On a recent work trip, I was reading Home Fire by Kamila Shamsie, and it was heavy. There’s a lot going on in my life, and that book was too much for me to handle in a hotel room on my own, so ducked into a library to find something a bit frothy. I immediately came across Crazy Rich Asians by Kevin Kwan. I am absolutely excited to see the forthcoming movie (mostly because of that amazing cast and because let’s see something different), but hadn’t actually read the book, so it was a fortuitous find.
The book is set primarily in Singapore, following American Dr. Rachel Chu as she goes on a summer holiday with her Singaporean boyfriend. She doesn’t know much about his family or childhood, despite having been together for two years. Rachel struggles to understand that Nick’s family is rich. How rich? Richer than you are thinking – CRAZY RICH.
Things go as it seems they generally must in a romantic comedy book – cultural misunderstandings, jealousies, family interference, true love endangered. There are of course multiple people conspiring to keep Rachel away from Nick, assuming she is a gold digger and/or not a suitable marriage candidate. This book reminds me of Jackie Collins style books from the 80s, with detailed descriptions of couture, vacations, jewellery and how money is both meaningless and everything to the ultra-rich. It kind of made me uncomfortable, if I am being honest. I understand that Kwan is drawing a picture for the reader, and given his suggestion that it is based in part on his childhood and how much of it parallels Western based books about school selection, etc. I believe people might really live like this.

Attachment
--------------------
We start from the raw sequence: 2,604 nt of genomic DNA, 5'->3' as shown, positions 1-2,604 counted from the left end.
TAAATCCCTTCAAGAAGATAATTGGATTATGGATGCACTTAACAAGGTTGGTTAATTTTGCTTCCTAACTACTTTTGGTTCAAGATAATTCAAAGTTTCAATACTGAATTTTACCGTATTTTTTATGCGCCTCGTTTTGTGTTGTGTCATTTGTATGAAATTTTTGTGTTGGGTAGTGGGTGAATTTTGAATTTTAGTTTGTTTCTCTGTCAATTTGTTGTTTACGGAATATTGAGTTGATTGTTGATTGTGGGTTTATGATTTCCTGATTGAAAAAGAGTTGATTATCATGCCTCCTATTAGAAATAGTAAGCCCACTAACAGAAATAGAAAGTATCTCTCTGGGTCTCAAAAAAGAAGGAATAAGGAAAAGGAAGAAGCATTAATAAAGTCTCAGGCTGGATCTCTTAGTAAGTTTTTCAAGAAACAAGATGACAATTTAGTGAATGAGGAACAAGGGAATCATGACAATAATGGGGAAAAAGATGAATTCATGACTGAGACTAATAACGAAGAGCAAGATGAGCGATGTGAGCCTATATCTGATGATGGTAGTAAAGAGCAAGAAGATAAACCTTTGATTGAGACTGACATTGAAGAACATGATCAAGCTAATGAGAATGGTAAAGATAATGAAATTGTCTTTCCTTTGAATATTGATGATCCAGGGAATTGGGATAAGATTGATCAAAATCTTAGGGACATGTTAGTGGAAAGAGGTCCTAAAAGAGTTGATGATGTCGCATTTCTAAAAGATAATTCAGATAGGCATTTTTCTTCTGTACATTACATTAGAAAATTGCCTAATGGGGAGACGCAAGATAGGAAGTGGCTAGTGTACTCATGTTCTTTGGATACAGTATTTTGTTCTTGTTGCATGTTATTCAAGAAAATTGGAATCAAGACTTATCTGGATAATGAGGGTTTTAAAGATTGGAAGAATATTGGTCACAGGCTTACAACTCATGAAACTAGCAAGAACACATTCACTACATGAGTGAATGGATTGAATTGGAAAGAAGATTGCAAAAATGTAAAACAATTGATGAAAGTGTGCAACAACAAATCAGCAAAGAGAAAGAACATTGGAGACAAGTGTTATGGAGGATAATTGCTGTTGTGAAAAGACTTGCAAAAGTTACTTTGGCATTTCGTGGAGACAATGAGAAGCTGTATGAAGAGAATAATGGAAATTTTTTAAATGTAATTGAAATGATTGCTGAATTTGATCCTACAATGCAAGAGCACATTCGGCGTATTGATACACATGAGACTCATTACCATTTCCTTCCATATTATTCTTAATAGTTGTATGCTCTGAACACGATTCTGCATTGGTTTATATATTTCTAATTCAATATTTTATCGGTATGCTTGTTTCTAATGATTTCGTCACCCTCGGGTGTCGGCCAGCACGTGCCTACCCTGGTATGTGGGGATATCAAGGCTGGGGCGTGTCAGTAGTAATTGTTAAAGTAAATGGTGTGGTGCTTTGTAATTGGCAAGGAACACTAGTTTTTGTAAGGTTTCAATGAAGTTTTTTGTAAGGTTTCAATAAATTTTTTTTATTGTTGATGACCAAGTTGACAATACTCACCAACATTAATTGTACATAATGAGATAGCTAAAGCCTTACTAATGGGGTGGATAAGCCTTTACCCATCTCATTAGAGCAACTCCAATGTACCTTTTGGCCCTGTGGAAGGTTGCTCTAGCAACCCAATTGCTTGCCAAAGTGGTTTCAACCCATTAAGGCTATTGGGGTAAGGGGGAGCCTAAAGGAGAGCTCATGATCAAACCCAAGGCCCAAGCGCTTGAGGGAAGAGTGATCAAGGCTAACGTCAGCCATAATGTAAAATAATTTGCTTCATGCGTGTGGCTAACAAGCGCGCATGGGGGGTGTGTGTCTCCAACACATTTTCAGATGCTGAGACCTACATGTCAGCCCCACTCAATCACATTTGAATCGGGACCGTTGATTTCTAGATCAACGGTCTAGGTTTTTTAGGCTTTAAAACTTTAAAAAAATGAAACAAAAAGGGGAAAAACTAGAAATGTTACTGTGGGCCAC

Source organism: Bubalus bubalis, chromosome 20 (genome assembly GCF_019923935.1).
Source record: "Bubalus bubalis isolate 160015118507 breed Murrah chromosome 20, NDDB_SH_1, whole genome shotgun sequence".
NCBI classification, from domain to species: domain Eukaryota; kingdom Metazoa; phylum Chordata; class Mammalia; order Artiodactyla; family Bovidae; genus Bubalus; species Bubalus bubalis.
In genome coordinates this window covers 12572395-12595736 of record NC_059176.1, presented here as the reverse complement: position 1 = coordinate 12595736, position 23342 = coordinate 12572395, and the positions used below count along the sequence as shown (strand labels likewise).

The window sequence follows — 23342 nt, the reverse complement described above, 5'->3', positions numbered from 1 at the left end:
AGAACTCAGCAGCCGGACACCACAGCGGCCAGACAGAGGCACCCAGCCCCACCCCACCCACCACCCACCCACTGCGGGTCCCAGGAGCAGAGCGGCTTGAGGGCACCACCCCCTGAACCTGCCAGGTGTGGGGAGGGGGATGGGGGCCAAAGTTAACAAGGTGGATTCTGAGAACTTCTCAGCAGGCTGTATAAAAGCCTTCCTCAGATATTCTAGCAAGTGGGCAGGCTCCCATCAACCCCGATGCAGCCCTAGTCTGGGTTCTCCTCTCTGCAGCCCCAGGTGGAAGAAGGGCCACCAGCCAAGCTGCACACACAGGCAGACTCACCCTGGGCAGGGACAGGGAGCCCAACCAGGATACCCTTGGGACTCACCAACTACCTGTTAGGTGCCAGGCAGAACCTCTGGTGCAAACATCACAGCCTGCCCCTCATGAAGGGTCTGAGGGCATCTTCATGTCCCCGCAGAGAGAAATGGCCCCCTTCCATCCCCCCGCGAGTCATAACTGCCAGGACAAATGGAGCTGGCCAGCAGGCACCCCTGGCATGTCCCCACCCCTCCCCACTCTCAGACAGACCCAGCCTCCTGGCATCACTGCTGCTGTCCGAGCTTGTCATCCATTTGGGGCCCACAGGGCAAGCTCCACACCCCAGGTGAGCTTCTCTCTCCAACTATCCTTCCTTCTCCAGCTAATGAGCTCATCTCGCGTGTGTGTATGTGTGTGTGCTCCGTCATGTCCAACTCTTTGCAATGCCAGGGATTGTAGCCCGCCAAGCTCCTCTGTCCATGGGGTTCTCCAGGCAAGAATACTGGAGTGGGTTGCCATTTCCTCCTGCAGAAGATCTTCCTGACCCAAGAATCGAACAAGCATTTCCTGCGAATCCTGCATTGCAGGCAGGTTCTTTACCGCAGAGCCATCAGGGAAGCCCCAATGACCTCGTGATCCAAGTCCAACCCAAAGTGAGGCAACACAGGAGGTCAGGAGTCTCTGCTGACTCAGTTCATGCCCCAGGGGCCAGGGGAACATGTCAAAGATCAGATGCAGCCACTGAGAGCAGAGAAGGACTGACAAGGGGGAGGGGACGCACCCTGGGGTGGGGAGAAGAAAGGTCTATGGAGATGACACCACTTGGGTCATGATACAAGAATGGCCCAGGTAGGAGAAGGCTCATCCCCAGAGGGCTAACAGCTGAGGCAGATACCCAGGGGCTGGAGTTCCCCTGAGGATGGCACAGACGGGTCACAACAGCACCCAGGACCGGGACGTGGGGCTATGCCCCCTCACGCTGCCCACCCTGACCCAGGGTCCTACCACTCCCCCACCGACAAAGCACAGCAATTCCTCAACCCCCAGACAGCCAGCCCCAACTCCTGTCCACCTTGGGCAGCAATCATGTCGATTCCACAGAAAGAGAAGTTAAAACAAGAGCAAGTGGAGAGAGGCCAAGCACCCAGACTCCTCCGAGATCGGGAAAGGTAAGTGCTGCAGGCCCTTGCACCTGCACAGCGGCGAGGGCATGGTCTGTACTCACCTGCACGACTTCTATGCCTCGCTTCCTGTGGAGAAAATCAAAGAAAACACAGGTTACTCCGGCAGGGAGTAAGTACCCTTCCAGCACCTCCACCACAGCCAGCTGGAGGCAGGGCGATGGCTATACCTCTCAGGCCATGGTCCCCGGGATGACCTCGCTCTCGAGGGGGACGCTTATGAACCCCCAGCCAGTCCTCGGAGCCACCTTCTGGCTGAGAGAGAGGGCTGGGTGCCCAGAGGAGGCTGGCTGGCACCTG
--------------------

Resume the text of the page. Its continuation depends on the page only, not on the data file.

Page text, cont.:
This is our Rachel. You can see why I would want to see this movie.
This is not my regular genre of book – I don’t really read comedic romance novels, so it was a bit of departure for me. I really did enjoy it for the most part. There are a lot of women characters, some better developed than others, but each with pretty clear motivations and a lot of agency, which was nice. I didn’t find the book particularly funny myself, but I am probably alone in that. I also found the book slightly overcrowded in terms of both storyline and cast of characters; I had trouble keeping track of familial relationships amongst the main and tertiary characters, but that probably mirrors the experience Rachel was having on her trip as well. I did finish it really quickly, and it certainly wasn’t stressful to read, but I am not sure I really feel compelled to complete the trilogy. Do you feel differently?